O'Connor assails 'pervasive attacks' on judges and judicial independence
Post Date: February 2007
Anti-judge sentiment is a focus of international judicial conference at HLS.
Judges are under attack in ways that increasingly threaten the independence of the judicial branch, warned retired Supreme Court Justice Sandra Day O'Connor at a conference of international jurists held at Harvard Law School in December.
In her remarks -- which were echoed by judges attending the conference from other countries -- O'Connor, who co-chaired the event, decried an atmosphere of growing hostility toward the judiciary "in the halls of Congress, in state legislative bodies and by average citizens," citing recent threats by some members of Congress to impeach judges whose rulings refer to decisions by courts abroad.
O'Connor's warning on the rising tide of anti-judge sentiment was just one of the topics taken up by a mix of about 70 international jurists and academics at the conference, which was titled "Transnational Judicial Dialogue: Strengthening Networks and Mechanisms for Judicial Consultation and Cooperation."
"Recent decades have seen an explosion in judicial networking around the world," Dean Elena Kagan '86 told the plenary session of the conference, sponsored by HLS and the American Society of International Law. "This has given rise to what some have described as ‘an invisible college of judges.'"
Judges are no exception to the general trend toward professional networking, and many of them said they see networking as essential to defending judicial independence and to supporting the rule of law, especially in developing and newly democratizing countries.
Networking among judges worldwide has expanded considerably with the democratization of many formerly authoritarian regimes, the evolution of public international law beyond state-to-state relations and increased recognition of universal human rights, said South African attendee Navi Pillay LL.M. '82 S.J.D. '88, a judge of the International Criminal Court at The Hague.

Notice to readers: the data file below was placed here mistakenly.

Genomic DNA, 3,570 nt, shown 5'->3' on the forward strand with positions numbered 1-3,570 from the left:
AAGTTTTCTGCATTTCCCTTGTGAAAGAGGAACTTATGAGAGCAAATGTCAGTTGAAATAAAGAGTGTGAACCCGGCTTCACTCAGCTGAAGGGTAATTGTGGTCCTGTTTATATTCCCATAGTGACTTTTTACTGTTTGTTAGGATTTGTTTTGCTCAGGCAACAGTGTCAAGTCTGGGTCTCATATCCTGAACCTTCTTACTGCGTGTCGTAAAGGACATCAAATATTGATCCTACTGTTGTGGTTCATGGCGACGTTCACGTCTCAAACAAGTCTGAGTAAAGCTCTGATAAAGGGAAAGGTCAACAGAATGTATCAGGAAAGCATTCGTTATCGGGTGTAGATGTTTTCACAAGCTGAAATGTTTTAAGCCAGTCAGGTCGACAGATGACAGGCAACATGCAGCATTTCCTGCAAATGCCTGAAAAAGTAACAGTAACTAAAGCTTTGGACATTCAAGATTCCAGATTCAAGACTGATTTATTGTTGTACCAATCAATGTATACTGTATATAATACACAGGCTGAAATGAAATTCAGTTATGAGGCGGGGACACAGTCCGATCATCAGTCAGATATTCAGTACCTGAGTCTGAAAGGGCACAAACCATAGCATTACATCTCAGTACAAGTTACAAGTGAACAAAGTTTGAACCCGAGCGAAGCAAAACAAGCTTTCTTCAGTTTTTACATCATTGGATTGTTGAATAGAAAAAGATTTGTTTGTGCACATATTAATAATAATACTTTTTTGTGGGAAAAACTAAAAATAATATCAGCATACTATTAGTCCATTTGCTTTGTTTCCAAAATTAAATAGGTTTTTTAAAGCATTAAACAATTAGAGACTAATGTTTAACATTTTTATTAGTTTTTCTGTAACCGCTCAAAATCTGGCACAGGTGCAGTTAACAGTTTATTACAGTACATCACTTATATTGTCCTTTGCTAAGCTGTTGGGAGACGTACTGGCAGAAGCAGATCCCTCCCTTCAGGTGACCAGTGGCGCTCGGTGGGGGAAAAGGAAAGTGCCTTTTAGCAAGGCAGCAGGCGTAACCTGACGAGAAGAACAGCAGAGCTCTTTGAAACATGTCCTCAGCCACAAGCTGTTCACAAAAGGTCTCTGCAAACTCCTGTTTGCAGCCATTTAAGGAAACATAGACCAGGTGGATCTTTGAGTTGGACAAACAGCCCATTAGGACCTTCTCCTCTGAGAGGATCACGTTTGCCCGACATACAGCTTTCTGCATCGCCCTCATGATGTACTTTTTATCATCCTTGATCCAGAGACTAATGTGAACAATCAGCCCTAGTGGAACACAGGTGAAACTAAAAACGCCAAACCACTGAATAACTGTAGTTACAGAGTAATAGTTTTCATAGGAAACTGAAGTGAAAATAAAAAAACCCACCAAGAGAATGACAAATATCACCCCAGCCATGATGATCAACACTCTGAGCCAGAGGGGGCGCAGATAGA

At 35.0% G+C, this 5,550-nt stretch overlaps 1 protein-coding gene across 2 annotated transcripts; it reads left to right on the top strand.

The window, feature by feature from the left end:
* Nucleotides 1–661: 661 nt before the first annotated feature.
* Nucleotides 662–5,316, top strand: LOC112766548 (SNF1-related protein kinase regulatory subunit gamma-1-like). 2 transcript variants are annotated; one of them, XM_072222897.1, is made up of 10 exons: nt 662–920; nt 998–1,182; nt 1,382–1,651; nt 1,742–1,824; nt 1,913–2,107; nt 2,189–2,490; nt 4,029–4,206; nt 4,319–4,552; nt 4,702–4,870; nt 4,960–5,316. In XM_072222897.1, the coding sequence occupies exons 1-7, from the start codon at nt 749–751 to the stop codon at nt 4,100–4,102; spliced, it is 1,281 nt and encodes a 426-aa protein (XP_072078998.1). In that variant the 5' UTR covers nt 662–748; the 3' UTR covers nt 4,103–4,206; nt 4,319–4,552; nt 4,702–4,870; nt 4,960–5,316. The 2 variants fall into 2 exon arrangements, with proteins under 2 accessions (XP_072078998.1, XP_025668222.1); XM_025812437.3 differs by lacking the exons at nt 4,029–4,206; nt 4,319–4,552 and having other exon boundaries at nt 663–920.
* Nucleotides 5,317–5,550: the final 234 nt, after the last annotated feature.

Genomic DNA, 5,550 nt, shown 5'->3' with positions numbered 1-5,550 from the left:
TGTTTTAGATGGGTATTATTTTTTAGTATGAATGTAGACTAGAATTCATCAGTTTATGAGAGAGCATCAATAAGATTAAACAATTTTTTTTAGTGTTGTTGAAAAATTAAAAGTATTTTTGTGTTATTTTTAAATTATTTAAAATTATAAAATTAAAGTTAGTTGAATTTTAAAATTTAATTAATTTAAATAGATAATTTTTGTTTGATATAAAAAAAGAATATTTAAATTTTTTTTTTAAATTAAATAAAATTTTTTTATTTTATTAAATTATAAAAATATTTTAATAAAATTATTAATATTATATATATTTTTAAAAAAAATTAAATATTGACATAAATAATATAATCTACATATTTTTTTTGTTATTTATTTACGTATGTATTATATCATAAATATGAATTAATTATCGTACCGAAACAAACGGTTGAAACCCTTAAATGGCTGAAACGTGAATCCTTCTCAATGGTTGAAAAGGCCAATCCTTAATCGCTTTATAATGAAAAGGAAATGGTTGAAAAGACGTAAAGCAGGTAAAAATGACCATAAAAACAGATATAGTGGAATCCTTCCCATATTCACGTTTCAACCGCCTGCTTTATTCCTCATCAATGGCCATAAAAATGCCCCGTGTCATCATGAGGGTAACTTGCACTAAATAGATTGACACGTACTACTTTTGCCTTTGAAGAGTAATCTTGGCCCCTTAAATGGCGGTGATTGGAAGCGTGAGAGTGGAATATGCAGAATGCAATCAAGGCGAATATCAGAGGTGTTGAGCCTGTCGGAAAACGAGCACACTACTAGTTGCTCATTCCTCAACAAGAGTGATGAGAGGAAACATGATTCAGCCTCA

Richard Goldstone, a former justice of the Constitutional Court of South Africa and the conference co-chair, credited the "invisible college" with giving him an opportunity to visit with colleagues in Alabama early in his tenure on the bench -- a visit, he said, that helped sustain him and gave him hope during "the dark days of apartheid" in his own country. (Goldstone is a visiting professor at HLS this spring.)
During the conference, a picture emerged of a community of judges whose members have much in common. "We all have the same problems," O'Connor commented.
But if judges constitute a kind of global community, each of them also lives and works within a country with its own national legal tradition, said HLS Professor Charles Fried, who was a member of the Massachusetts Supreme Judicial Court from 1995 to 1999.
Judges, Fried said, must understand that they are "from a certain community, picked by that community, to judge that community." To permit the impression that their loyalty is to some transnational elite is to erode the respect that is the source of their independence, he said.
One of the sharpest controversies connected with transnational judicial dialogue, at least in the United States, is the question of whether judges can properly look abroad for precedents to cite in deciding cases.
One of O'Connor's former colleagues, Justice Anthony M. Kennedy '61, ignited a firestorm of criticism last year for invoking the general consensus in the developed world against capital punishment, in two death-penalty cases before the high court. Some conservatives called for his impeachment.
Justice O'Connor didn't mention Kennedy by name but referred to efforts to impeach judges who cite international precedents as an example of the kind of attack that has become "pervasive in this country."
By Ruth Walker